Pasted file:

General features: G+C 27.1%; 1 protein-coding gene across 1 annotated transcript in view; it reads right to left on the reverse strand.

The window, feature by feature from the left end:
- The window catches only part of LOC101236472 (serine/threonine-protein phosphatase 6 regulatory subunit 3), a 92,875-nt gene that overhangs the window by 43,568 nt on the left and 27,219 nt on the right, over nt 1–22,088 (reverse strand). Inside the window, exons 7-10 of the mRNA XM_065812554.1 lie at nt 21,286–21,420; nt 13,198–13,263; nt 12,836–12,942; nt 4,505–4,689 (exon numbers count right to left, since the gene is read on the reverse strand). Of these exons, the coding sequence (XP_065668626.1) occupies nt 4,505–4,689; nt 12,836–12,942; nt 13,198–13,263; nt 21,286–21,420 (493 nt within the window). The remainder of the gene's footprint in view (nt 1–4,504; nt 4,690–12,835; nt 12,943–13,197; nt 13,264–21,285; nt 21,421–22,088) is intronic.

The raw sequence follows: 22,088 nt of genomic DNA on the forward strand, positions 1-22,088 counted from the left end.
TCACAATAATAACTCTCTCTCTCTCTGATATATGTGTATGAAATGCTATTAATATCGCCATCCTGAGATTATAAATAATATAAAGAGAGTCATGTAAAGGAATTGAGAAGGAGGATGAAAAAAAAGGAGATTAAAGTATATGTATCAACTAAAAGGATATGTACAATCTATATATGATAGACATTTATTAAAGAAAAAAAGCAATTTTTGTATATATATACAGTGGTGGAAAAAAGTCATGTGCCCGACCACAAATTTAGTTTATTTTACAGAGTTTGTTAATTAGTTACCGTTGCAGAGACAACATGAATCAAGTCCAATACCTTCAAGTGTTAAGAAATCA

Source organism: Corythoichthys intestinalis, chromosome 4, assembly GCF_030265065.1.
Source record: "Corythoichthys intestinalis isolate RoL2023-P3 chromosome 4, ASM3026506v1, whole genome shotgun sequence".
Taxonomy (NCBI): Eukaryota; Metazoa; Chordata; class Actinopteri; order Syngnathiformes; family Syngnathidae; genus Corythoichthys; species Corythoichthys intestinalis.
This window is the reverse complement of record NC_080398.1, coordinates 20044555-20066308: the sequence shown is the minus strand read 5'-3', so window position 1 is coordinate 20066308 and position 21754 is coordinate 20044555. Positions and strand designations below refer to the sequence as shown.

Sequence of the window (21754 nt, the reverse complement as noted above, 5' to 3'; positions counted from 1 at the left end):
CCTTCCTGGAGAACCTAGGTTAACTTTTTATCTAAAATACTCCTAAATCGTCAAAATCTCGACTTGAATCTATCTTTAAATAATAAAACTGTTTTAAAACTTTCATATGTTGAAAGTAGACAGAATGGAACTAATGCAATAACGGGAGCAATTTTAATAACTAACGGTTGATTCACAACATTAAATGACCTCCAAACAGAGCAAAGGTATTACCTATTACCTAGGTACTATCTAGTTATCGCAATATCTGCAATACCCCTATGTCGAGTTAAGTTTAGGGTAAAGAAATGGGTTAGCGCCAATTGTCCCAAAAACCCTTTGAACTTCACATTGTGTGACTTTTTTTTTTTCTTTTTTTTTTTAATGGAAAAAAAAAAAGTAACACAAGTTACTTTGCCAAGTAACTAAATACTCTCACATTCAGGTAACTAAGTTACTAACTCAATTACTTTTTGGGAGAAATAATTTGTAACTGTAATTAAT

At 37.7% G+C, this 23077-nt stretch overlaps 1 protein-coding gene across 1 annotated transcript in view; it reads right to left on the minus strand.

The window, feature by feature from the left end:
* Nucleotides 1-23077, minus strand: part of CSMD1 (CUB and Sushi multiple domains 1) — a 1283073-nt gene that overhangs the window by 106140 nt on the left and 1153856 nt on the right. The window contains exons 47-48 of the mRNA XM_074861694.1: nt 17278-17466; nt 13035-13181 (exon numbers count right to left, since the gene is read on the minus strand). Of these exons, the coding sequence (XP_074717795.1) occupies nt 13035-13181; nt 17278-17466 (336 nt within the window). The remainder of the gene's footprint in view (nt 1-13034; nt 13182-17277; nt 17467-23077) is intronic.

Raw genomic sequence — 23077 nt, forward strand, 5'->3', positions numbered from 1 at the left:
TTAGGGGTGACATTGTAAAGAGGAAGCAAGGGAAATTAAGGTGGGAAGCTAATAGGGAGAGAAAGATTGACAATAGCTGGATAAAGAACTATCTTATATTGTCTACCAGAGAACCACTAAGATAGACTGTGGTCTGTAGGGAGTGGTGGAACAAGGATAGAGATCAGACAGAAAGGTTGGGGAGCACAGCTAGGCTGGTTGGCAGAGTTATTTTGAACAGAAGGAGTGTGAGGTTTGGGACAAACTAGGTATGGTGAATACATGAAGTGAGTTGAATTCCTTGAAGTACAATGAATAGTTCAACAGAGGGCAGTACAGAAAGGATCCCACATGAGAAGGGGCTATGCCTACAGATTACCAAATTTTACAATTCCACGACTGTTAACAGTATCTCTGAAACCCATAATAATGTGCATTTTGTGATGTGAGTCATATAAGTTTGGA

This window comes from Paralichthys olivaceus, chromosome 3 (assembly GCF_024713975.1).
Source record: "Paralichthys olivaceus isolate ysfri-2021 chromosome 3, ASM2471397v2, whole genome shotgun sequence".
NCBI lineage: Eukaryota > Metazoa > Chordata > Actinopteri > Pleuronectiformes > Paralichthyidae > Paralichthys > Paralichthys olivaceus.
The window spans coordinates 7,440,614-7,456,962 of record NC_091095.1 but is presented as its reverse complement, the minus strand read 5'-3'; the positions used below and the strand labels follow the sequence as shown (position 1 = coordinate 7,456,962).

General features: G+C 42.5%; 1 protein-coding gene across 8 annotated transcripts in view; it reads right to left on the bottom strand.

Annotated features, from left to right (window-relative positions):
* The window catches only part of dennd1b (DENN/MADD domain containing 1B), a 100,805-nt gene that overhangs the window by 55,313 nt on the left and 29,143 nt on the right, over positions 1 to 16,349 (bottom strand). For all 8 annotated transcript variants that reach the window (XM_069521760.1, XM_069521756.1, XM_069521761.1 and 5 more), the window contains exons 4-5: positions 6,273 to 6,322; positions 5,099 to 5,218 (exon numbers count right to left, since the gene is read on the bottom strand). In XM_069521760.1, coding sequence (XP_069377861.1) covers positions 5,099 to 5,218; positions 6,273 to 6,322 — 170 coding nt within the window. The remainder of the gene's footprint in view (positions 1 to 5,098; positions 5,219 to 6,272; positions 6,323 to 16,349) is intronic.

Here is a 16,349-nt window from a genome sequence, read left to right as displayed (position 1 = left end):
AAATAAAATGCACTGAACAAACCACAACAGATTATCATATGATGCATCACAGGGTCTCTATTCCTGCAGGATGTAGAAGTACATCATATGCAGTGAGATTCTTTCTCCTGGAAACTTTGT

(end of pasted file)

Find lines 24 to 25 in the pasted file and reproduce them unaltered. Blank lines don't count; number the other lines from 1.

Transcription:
Here is a 16,349-nt window from a genome sequence, read left to right as displayed (position 1 = left end):
AAATAAAATGCACTGAACAAACCACAACAGATTATCATATGATGCATCACAGGGTCTCTATTCCTGCAGGATGTAGAAGTACATCATATGCAGTGAGATTCTTTCTCCTGGAAACTTTGT